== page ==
Not All Hybrid Powertrains are Created Equal
From luxury cars to consumer cars, hybrid powertrains have been one of the most popular types of engine platforms to use among manufacturers in an effort to make cars more fuel-efficient and eco-friendly. But what is a hybrid powertrain and how do they work? There are actually a few different hybrid systems used in cars today, let’s take a quick look at these systems and their most popular applications.
All hybrid systems have the same basic components: an electric motor, an internal combustion engine, and a battery pack. The battery pack is a high-voltage unit that is separate from the 12-volt battery and gets recharged via regenerative braking and deceleration. Each hybrid system we’ll discuss here uses the same components, but just in different ways.
This is the most common type of hybrid powertrain used. With the parallel hybrid system, the engine is used in conjunction with (or parallel to) the electric motor to power the wheels. The electric motor is used to start the car and propel it during light acceleration, while the gasoline engine comes on during higher speeds when more power is needed. Any extra power generated by the engine will be put back into the battery.
In cases when hard acceleration is needed, both the engine and the electric motor will power the car at the same time giving it more power and speed. This system can be found in popular makes like Toyota, Honda, Kia, Hyundai, Ford, and Nissan.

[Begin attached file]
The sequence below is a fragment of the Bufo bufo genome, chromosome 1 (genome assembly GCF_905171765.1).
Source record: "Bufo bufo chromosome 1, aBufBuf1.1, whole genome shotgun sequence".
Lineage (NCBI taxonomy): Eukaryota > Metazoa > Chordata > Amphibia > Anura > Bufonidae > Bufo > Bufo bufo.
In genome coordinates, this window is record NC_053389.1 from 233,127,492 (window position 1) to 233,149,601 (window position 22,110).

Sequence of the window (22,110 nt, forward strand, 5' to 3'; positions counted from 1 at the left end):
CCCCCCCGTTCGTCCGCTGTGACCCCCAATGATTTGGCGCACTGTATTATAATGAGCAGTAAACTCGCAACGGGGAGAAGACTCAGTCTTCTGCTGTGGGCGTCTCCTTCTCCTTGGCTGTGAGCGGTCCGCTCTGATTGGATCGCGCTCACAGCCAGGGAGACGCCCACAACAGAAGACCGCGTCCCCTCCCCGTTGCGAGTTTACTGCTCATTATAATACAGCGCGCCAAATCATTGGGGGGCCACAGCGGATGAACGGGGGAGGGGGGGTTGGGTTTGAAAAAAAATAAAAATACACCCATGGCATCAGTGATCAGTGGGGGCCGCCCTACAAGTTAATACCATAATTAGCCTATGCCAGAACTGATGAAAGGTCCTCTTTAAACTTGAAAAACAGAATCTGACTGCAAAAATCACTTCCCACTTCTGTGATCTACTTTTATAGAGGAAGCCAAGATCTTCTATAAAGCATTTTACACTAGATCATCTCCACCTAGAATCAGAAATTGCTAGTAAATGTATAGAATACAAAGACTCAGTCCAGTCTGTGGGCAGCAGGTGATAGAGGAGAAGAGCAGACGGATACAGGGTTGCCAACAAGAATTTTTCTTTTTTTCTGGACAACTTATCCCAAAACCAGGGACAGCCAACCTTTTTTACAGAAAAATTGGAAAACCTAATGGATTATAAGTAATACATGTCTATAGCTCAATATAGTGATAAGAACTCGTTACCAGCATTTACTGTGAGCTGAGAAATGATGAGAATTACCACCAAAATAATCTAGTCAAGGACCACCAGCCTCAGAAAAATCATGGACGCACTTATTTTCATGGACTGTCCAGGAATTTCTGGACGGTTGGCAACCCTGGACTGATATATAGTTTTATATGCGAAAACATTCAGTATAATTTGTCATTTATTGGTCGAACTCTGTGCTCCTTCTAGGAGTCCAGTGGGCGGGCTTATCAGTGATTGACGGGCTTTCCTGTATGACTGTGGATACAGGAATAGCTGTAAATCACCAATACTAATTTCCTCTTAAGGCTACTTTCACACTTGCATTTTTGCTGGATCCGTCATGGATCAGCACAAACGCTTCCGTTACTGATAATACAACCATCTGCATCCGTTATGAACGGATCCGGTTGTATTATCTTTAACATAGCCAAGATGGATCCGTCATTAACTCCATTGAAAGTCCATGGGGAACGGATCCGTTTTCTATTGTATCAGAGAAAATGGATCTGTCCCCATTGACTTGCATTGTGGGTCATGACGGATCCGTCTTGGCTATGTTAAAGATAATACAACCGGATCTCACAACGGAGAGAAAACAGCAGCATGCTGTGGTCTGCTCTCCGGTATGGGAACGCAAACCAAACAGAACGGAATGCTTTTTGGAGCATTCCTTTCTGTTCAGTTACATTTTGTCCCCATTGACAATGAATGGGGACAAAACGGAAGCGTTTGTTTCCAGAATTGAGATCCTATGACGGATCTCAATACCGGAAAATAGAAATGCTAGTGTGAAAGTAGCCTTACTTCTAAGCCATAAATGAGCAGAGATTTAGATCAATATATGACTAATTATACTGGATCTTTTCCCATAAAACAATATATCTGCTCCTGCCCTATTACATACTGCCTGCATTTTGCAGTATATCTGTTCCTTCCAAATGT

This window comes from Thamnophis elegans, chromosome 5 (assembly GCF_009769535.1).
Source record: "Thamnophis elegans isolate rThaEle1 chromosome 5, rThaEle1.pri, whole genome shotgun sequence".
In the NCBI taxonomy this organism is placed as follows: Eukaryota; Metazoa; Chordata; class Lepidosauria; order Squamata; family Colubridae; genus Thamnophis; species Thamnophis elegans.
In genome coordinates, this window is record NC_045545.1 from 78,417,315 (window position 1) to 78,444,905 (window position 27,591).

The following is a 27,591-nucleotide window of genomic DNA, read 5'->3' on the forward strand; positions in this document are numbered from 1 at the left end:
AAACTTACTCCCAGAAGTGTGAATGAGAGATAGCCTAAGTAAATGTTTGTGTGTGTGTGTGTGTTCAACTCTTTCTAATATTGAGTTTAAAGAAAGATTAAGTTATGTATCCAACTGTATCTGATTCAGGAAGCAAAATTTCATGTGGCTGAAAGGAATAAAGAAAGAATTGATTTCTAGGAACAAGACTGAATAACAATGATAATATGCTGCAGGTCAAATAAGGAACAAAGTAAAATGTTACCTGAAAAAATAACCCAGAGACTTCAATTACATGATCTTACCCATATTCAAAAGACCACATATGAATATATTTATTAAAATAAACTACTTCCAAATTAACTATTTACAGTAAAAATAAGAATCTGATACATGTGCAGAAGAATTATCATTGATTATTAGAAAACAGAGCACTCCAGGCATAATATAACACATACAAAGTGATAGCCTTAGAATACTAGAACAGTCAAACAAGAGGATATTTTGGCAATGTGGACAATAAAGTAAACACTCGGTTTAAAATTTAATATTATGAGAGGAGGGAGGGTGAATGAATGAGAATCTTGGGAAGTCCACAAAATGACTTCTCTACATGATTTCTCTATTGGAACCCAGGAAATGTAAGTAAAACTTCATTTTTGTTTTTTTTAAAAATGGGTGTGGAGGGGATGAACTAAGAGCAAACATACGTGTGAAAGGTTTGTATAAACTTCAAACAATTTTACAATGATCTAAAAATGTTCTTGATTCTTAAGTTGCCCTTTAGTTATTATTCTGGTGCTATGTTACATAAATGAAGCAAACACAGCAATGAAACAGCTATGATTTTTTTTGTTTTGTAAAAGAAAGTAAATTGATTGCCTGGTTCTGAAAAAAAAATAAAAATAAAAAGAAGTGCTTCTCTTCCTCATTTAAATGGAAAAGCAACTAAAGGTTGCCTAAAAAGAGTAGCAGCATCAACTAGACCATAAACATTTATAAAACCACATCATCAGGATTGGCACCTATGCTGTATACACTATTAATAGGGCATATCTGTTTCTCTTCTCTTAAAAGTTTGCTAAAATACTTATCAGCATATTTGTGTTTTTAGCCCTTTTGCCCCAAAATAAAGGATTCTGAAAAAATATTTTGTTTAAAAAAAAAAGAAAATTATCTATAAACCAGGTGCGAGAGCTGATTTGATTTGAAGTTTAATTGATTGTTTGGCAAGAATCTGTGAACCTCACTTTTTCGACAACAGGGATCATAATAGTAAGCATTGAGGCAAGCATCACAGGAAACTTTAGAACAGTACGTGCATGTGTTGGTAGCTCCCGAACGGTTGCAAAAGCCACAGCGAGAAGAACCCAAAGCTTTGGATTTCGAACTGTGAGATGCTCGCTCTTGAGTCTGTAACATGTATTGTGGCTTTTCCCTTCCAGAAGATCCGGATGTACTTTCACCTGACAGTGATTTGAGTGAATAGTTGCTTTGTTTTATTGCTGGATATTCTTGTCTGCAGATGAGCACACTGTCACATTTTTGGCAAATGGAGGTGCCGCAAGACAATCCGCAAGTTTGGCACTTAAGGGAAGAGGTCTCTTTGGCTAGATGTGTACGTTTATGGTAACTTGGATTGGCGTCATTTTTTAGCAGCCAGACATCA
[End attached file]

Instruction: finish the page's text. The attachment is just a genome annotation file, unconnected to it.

In this hybrid system, the electric motor powers the wheels and the engine acts as a generator to recharge the battery. Driving a series hybrid is most akin to driving a pure electric car in that all of the acceleration and power comes from the electric motor only. One advantage to this system is that the vibration is minimal when the gasoline engine comes on, however, it can rev up during normal cruising (while charging the battery), which can be disconcerting. A popular model that uses this system is the BMW i3.
The plug-in hybrid is just like a conventional parallel hybrid, but it has a larger battery pack that must be charged externally, like an all-electric vehicle. The larger amount of stored electricity can then be used for all-electric driving (between 15 to 55 miles, depending on the car) before it switches over to the parallel hybrid system.
The main advantage of this system is that you could possibly do your daily commute completely on electric power and charge the car every night, furthering your fuel savings. Popular applications of this system are the Toyota Prius plug-in hybrid and Hyundai Ioniq plug-in.
All the other hybrids systems listed above are considered “full hybrid” systems in that the car can operate on the electric motor alone. A mild hybrid, on the other hand, is a hybrid power system in which the electric motor acts as a support for the gasoline engine when it comes to acceleration and upon startup.
The advantage of this system is that the electric motor adds power and improves fuel economy since the engine doesn’t have to work as hard. Popular current applications include the mild hybrid systems in various Audi models including the A6, A7, and Q8.
Save some fuel
These are the four main types of hybrids that you’ll find in various hybrid cars on the market today. While not all of them work in the same way, you’ll at least be able to figure out which one works best for you and your commute. Just note that your mileage, and fuel savings, may vary.